probably at that time (iario or Tia) the proper dress, clothing or habit of the Eastern nations, as they still continue to be of the Kabyles and Arabs; when they laid them aside, or appeared without the one or the other, they might very properly be said to be undressed or naked, according to the Eastern manner of expression. This same convenient and uniform shape of these garments, that are made to fit all persons, may well illustrate a variety of expressions and occurrences in scripture, which to ignorant per'sons, too much misled by our fashions, may seem difficult to account for. Thus, among many other instances, we read that the goodly raiment of Esau was put upon Jacob; that Jonathan stript himself of his garments; that the best robe was brought out and put upon the prodigal son; and that raiment and changes of raiment were often given, and immediately put on, (as they still continue to be in these Eastern nations), without such previous and occasional alterations, as would be required amongst us in the like distribution or exchange of garments.
"The girdles of these people are usually of worsted, very artfully woven into a variety of figures, such as the rich girdles of the virtuous virgins may be supposed to have been, Prov. xxxi. 24. They are made to fold several times about the body; one end of which being doubled back and sewn along the edges, serves them for a purse, agreeable to the acceptation of the won in the scriptures. The Turks make a farther use of these gir dles, by fixing therein their knives and poinards; whilst the hojias, i. e. the writers and secretaries, suspend in the same their ink-horns, a custom as old as the prophet Ezekiel, who mentions (ix. 2.) a person clothed in white linen, with an ink-horn upon his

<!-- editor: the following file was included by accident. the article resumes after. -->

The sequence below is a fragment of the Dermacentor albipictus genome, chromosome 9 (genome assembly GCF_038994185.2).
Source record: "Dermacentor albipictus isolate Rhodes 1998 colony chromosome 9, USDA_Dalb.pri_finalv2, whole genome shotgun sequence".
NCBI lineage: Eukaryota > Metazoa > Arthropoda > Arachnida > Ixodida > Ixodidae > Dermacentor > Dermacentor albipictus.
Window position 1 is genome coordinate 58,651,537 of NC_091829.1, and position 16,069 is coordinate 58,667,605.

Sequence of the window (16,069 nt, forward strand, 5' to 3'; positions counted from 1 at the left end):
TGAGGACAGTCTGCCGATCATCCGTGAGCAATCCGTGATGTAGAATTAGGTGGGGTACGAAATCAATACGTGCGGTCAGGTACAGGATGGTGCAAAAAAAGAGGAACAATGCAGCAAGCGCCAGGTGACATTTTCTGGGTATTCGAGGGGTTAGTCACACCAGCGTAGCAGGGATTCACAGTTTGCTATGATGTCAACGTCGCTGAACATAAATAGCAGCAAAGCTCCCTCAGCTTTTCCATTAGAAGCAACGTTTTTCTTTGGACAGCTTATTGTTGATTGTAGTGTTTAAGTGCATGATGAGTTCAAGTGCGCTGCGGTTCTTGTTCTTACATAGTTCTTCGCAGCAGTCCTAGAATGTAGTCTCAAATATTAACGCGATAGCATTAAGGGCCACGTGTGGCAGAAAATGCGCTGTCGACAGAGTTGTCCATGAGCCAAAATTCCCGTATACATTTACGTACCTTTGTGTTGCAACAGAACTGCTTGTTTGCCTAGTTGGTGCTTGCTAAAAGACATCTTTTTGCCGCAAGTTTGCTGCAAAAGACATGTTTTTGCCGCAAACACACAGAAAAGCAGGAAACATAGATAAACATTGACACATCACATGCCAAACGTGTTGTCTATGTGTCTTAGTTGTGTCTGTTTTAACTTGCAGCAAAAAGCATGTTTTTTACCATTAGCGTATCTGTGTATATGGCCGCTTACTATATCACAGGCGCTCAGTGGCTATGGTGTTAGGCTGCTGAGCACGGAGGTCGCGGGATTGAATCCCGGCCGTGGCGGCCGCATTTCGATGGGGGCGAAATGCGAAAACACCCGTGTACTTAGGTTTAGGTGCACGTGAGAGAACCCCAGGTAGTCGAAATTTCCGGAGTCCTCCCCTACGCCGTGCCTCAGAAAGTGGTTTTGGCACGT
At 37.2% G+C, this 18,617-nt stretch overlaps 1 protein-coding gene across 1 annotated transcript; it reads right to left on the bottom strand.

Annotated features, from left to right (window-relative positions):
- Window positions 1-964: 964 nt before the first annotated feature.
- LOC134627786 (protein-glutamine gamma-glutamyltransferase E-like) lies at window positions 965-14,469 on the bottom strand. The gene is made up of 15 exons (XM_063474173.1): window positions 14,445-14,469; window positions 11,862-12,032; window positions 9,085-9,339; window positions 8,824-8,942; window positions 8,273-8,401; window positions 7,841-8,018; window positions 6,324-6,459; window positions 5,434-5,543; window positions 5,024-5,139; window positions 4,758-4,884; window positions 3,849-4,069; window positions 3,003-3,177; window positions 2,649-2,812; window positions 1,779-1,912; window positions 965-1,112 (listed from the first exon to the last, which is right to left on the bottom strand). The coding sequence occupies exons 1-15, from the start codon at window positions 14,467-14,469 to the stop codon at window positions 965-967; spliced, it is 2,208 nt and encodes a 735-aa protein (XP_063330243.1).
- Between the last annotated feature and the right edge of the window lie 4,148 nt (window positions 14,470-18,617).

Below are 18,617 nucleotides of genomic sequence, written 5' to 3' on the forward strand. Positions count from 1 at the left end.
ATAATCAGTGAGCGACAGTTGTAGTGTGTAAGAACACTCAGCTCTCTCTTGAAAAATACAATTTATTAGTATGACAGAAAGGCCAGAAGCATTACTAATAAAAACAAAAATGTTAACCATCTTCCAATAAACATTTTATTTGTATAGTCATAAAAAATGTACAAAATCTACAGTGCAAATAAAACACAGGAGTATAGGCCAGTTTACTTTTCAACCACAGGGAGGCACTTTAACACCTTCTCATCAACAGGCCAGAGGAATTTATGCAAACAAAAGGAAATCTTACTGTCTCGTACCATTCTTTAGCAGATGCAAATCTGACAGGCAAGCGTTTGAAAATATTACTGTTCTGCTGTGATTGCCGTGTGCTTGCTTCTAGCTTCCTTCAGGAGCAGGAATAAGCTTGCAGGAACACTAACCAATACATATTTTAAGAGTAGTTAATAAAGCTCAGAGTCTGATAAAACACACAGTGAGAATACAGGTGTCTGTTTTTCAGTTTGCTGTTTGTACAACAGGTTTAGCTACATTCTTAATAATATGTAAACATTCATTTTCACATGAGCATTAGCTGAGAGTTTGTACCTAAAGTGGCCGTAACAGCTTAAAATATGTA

"It is customary for the Turks and Moors to wear shirts of linen, or cotton, or gauze, underneath the tunics. But the Arabs wear nothing but woollen. There is a ceremony, indeed, in some Dou-wars, which obliges the bridegroom and the bride to wear each of them a shirt at the celebration of their nuptials; but then, out of a strange kind of superstition, they are not afterwards to wash them or put them off, whilst one piece hangs to another. The sleeves of these shirts are wide and open, without folds at the neck or wrists as ours have, thereby preventing the flea and the louse from being commodiously lodged; those particularly of the women, are oftentimes of the richest gauze, adorned with different coloured ribbands, interchangeably sewed to each other.
Neither are the Bedoweens accustomed to wear drawers; a habit, notwithstanding, which the citizens of both sexes constantly appear in, especially when they go abroad, or receive visits. The virgins are distinguished from the matrons, in having their drawers made of needle-work, striped silk or linen; just as Tamar's garment is described, 2 Sam. xiii. 18. But when the women are at